Technology – The New Literacy of the 21st Century

Old New Media Readings by Krista76, on Flickr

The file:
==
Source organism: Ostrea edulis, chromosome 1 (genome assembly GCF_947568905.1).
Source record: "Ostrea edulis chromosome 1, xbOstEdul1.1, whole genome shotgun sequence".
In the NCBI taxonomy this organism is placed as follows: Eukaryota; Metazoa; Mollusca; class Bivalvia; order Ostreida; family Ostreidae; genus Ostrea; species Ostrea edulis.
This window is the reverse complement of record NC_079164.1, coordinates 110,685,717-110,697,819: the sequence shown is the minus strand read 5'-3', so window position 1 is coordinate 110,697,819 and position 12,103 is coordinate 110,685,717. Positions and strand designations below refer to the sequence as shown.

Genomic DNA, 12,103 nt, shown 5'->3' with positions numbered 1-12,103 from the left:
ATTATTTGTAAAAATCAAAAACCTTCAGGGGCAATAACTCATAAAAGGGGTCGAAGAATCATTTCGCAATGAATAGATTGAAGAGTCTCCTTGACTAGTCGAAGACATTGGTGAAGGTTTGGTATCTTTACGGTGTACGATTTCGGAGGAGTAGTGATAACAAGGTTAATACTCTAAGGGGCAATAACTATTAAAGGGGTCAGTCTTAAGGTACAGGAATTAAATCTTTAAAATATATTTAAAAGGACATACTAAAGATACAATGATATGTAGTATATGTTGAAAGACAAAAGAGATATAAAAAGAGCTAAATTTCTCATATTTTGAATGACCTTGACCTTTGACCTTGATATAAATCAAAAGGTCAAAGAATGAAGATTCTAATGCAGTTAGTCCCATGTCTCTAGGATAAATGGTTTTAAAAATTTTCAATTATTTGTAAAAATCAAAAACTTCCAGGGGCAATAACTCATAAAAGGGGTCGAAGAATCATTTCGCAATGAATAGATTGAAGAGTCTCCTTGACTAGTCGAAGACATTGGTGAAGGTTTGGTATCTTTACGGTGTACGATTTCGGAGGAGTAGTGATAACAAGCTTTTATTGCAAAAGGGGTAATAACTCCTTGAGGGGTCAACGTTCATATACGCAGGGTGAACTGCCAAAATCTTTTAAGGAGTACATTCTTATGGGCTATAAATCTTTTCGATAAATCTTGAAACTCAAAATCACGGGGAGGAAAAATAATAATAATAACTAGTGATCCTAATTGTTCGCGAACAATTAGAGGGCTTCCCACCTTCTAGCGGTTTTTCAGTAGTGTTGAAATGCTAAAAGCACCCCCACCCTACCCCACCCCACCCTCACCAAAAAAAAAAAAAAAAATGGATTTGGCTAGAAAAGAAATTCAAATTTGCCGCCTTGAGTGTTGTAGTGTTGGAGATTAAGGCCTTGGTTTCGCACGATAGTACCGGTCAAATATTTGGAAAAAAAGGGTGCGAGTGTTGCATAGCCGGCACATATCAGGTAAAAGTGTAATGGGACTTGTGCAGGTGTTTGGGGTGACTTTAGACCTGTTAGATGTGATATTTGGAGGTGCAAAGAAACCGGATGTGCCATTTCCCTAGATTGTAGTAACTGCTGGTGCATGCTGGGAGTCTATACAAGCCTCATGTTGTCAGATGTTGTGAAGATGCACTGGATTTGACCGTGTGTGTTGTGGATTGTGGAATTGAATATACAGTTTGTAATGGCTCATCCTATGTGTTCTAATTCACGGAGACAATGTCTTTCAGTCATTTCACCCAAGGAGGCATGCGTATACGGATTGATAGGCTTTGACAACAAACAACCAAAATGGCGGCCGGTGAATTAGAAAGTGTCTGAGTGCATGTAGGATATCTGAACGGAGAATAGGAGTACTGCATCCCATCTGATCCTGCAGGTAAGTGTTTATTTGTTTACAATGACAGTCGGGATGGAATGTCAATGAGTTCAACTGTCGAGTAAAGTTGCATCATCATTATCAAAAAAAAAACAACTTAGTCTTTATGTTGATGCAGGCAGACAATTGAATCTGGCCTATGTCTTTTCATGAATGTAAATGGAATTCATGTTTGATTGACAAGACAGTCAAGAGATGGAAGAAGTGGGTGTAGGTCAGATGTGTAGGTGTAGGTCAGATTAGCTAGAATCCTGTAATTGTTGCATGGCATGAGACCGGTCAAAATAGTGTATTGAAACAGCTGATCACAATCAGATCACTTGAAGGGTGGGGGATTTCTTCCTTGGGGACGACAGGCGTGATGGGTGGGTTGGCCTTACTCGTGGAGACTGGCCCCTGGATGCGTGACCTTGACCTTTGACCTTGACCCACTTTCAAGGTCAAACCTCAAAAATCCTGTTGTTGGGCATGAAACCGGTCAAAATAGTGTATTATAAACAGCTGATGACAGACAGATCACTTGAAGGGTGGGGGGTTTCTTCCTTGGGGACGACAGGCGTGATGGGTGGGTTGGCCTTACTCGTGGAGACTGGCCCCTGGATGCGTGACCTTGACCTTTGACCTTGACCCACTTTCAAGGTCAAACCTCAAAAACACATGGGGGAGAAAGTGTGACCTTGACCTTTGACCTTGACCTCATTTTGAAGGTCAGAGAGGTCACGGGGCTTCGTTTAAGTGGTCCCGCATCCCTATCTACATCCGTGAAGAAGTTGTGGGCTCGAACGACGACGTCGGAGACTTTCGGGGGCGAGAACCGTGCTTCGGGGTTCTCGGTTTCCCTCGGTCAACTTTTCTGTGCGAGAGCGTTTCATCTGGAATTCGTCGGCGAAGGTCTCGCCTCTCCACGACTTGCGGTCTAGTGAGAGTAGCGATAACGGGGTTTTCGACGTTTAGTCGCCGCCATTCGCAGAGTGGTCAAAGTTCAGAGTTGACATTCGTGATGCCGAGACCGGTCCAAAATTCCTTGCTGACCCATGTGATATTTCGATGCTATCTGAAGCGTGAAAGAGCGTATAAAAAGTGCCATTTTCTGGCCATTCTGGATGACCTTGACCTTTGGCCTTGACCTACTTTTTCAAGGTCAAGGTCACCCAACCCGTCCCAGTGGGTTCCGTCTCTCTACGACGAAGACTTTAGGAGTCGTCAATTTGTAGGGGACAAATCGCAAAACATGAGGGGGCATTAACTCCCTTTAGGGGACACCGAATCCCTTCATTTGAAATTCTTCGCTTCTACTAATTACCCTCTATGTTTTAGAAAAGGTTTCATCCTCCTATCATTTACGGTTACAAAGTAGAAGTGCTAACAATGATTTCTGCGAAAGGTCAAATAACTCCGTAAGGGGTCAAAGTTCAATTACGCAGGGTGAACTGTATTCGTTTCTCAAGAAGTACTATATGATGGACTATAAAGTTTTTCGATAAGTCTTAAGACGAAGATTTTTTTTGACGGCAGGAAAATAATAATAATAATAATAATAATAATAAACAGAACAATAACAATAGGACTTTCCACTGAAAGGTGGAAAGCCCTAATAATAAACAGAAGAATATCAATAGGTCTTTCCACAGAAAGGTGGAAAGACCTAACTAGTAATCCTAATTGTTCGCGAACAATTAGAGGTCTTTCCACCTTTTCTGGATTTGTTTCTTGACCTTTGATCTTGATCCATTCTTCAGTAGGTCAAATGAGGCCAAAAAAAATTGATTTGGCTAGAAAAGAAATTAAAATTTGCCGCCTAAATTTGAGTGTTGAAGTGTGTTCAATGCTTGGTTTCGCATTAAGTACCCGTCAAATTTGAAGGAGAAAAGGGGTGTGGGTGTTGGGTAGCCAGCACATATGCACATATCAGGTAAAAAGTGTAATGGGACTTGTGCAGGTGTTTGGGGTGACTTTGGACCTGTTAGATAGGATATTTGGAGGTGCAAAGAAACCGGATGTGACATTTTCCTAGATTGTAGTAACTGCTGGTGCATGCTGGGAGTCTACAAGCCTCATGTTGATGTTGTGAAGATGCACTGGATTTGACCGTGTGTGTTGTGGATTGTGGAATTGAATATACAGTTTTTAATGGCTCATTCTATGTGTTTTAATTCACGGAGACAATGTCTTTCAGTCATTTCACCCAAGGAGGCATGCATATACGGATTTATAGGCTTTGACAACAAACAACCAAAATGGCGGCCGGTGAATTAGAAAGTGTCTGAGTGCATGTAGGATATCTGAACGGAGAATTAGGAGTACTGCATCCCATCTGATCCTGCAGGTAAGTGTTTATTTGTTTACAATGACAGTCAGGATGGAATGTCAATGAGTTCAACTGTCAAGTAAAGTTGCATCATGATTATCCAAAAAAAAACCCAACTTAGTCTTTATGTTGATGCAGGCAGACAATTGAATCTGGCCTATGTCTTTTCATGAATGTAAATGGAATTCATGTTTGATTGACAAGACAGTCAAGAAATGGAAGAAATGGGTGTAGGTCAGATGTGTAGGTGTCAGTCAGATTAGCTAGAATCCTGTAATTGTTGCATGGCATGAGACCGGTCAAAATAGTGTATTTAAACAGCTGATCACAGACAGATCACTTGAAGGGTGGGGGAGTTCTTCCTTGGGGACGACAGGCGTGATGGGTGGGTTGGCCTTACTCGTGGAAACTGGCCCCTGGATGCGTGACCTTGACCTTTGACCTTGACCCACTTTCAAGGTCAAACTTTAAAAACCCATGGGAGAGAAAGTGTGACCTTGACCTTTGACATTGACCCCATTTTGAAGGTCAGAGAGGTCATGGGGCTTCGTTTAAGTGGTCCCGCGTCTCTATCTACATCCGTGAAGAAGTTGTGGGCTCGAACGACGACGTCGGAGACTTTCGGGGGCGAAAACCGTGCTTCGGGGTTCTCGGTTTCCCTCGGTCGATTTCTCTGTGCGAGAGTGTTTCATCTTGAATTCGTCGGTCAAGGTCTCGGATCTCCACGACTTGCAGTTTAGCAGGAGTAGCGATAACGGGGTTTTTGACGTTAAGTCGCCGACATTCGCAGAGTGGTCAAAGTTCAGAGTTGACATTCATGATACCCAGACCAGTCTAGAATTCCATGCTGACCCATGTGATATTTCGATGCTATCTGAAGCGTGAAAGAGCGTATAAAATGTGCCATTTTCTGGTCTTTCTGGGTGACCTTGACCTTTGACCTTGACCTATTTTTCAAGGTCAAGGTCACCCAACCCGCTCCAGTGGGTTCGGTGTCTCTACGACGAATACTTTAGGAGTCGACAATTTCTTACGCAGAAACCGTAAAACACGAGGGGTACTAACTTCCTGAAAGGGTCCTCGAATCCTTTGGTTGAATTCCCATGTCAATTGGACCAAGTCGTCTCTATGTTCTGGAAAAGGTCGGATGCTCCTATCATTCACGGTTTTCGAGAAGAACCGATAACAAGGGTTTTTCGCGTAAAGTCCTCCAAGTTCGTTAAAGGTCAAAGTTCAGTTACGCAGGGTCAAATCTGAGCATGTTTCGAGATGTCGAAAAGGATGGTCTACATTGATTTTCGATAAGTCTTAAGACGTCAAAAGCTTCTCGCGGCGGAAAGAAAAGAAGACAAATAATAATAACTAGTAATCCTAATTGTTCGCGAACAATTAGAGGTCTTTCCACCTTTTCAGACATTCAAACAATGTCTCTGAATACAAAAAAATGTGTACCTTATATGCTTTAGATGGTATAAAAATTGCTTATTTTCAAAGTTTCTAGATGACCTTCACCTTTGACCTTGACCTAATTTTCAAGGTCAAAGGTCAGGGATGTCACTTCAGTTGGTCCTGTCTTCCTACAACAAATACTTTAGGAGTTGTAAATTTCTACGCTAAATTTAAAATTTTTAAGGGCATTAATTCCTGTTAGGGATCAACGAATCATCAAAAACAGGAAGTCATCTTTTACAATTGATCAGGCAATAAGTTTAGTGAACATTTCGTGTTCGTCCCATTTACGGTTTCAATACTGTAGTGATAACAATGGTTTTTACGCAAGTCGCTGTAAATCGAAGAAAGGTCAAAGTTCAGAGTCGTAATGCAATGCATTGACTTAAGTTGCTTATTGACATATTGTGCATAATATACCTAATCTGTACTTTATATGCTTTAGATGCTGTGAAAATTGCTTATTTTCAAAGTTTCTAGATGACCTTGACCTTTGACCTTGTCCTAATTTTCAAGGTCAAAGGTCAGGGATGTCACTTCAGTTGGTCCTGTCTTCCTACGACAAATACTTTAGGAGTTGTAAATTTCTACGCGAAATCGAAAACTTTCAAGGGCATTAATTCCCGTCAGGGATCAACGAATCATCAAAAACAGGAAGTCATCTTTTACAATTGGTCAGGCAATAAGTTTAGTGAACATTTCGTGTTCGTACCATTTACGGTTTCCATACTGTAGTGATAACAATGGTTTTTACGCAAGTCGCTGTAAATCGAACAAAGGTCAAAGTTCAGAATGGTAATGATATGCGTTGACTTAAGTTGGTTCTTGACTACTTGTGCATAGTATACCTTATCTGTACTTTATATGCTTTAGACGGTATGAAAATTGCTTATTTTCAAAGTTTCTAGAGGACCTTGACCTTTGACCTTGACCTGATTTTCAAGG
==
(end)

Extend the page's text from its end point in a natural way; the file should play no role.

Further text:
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Funny , isn’t it? How serendipitous life can be?  Last week I was muttering about how to overcome the bias some teachers and most parents have regarding the use of social media as a blended instructional approach.  Well, this week one of my ethics teachers invited me into her classroom to discuss cyberbullying .   Apparently, she sees me as the resident expert on all things Facebook, BBM, and Twitter (considering my fledgling experience in this area, this is truly scary!!) This was hot on the heels of the previous week’s School Community Council’s Parent Night featuring a guest speaker addressing the very issue of bullying and social media. I suspect she was looking toward me to spell out the doom and gloom of Facebook and cel phones which would be a reasonable expectation, considering our school’s and school division’s rather strict policy regarding their usage – no cel phones in classrooms without teacher permission; Facebook is blocked for student and teacher use in our school. Instead, I came  to class armed with a multimedia assault – launched with clips featuring Dana Boyd , key quotes and media stats,  a TEDtalk video  arguing that social media actually builds intimacy as opposed to inoculating us from authentic relationships (a belief I held as recently as 6 months ago),  links to my Blog, the EC&I 831 Blog  and the subsequent Twitter  responses (Kids were wowed by Visible Tweets  which I had scrolling in the background),  I delivered what apparently was a surprising message to my students. Considering my recent pedagogical shift,  I have to say, it was a surprise to me also.  My  message? Embrace technology it is the literacy of the present and will if it does not already, define your world and frame your experiences. In addition, I chatted about Digital citizenship  and digital identity  – citizenship and identity are changing. As we use social media we must be aware of who has access to the information and how that information is being used. For students who are often unaware of digital footprints, this comes as a bit of a shock. The question is how do we best address changing citizenship and identity with our students in our existing curricula?  Should it be left up to the technology teachers? The ethics teachers? The humanites teachers? Do we earmark it at a certain grade level? Or, does the solution lie in all teachers adopting technological pedagogy which just as literacy pedagogy argued that all teachers, regardless of curricular expertise, were literacy teachers, all teachers are responsible for technological literacy. What are your thoughts?